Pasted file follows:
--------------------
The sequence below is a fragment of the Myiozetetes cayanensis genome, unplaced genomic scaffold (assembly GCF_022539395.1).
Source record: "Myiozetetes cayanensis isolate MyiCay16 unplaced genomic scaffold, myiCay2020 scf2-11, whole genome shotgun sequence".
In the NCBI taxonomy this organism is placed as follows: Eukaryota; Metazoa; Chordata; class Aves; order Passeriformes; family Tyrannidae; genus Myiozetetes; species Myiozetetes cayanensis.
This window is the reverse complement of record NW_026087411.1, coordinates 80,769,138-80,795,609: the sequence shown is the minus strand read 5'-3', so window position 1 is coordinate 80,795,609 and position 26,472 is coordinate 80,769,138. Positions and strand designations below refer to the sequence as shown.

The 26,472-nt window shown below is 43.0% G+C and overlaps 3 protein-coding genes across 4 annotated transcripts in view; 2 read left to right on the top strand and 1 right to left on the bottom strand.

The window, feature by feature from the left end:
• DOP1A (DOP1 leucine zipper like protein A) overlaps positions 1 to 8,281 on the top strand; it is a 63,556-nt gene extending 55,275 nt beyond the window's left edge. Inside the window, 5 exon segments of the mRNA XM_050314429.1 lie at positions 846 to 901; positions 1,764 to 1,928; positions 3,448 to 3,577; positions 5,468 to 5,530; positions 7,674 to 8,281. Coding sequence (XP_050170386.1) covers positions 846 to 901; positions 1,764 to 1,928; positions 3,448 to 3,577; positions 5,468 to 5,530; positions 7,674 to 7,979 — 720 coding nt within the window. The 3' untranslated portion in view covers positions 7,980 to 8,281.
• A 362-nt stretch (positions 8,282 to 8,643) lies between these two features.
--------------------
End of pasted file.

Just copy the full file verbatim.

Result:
The sequence below is a fragment of the Myiozetetes cayanensis genome, unplaced genomic scaffold (assembly GCF_022539395.1).
Source record: "Myiozetetes cayanensis isolate MyiCay16 unplaced genomic scaffold, myiCay2020 scf2-11, whole genome shotgun sequence".
In the NCBI taxonomy this organism is placed as follows: Eukaryota; Metazoa; Chordata; class Aves; order Passeriformes; family Tyrannidae; genus Myiozetetes; species Myiozetetes cayanensis.
This window is the reverse complement of record NW_026087411.1, coordinates 80,769,138-80,795,609: the sequence shown is the minus strand read 5'-3', so window position 1 is coordinate 80,795,609 and position 26,472 is coordinate 80,769,138. Positions and strand designations below refer to the sequence as shown.

The 26,472-nt window shown below is 43.0% G+C and overlaps 3 protein-coding genes across 4 annotated transcripts in view; 2 read left to right on the top strand and 1 right to left on the bottom strand.

The window, feature by feature from the left end:
• DOP1A (DOP1 leucine zipper like protein A) overlaps positions 1 to 8,281 on the top strand; it is a 63,556-nt gene extending 55,275 nt beyond the window's left edge. Inside the window, 5 exon segments of the mRNA XM_050314429.1 lie at positions 846 to 901; positions 1,764 to 1,928; positions 3,448 to 3,577; positions 5,468 to 5,530; positions 7,674 to 8,281. Coding sequence (XP_050170386.1) covers positions 846 to 901; positions 1,764 to 1,928; positions 3,448 to 3,577; positions 5,468 to 5,530; positions 7,674 to 7,979 — 720 coding nt within the window. The 3' untranslated portion in view covers positions 7,980 to 8,281.
• A 362-nt stretch (positions 8,282 to 8,643) lies between these two features.